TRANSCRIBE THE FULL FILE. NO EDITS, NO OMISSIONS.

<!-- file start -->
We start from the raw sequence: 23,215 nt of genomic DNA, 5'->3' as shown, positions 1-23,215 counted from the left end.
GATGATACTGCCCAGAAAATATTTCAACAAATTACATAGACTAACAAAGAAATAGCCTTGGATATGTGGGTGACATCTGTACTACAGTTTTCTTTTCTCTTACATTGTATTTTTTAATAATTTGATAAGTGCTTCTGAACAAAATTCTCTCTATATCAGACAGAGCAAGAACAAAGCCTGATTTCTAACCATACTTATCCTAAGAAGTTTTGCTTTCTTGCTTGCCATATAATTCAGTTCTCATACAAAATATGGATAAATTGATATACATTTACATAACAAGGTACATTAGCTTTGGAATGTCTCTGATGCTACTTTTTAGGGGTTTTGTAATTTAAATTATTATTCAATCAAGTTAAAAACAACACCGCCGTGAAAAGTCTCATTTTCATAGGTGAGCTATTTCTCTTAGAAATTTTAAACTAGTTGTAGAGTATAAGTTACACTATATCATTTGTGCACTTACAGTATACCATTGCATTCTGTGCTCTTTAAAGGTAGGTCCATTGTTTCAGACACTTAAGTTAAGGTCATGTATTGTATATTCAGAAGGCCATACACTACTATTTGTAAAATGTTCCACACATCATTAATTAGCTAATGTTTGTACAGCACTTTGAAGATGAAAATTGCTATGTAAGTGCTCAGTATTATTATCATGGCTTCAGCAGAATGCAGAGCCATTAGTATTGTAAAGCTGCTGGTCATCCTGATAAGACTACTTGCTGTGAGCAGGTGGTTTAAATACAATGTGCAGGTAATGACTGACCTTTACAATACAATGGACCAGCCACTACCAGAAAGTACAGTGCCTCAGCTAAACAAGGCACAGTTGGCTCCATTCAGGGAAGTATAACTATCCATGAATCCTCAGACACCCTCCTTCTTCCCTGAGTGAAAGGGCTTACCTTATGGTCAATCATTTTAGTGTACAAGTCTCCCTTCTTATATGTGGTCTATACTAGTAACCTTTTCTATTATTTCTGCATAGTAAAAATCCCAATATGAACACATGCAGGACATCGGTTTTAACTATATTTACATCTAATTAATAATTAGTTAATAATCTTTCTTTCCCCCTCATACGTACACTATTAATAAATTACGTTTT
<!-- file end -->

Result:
We start from the raw sequence: 23,215 nt of genomic DNA, 5'->3' as shown, positions 1-23,215 counted from the left end.
GATGATACTGCCCAGAAAATATTTCAACAAATTACATAGACTAACAAAGAAATAGCCTTGGATATGTGGGTGACATCTGTACTACAGTTTTCTTTTCTCTTACATTGTATTTTTTAATAATTTGATAAGTGCTTCTGAACAAAATTCTCTCTATATCAGACAGAGCAAGAACAAAGCCTGATTTCTAACCATACTTATCCTAAGAAGTTTTGCTTTCTTGCTTGCCATATAATTCAGTTCTCATACAAAATATGGATAAATTGATATACATTTACATAACAAGGTACATTAGCTTTGGAATGTCTCTGATGCTACTTTTTAGGGGTTTTGTAATTTAAATTATTATTCAATCAAGTTAAAAACAACACCGCCGTGAAAAGTCTCATTTTCATAGGTGAGCTATTTCTCTTAGAAATTTTAAACTAGTTGTAGAGTATAAGTTACACTATATCATTTGTGCACTTACAGTATACCATTGCATTCTGTGCTCTTTAAAGGTAGGTCCATTGTTTCAGACACTTAAGTTAAGGTCATGTATTGTATATTCAGAAGGCCATACACTACTATTTGTAAAATGTTCCACACATCATTAATTAGCTAATGTTTGTACAGCACTTTGAAGATGAAAATTGCTATGTAAGTGCTCAGTATTATTATCATGGCTTCAGCAGAATGCAGAGCCATTAGTATTGTAAAGCTGCTGGTCATCCTGATAAGACTACTTGCTGTGAGCAGGTGGTTTAAATACAATGTGCAGGTAATGACTGACCTTTACAATACAATGGACCAGCCACTACCAGAAAGTACAGTGCCTCAGCTAAACAAGGCACAGTTGGCTCCATTCAGGGAAGTATAACTATCCATGAATCCTCAGACACCCTCCTTCTTCCCTGAGTGAAAGGGCTTACCTTATGGTCAATCATTTTAGTGTACAAGTCTCCCTTCTTATATGTGGTCTATACTAGTAACCTTTTCTATTATTTCTGCATAGTAAAAATCCCAATATGAACACATGCAGGACATCGGTTTTAACTATATTTACATCTAATTAATAATTAGTTAATAATCTTTCTTTCCCCCTCATACGTACACTATTAATAAATTACGTTTT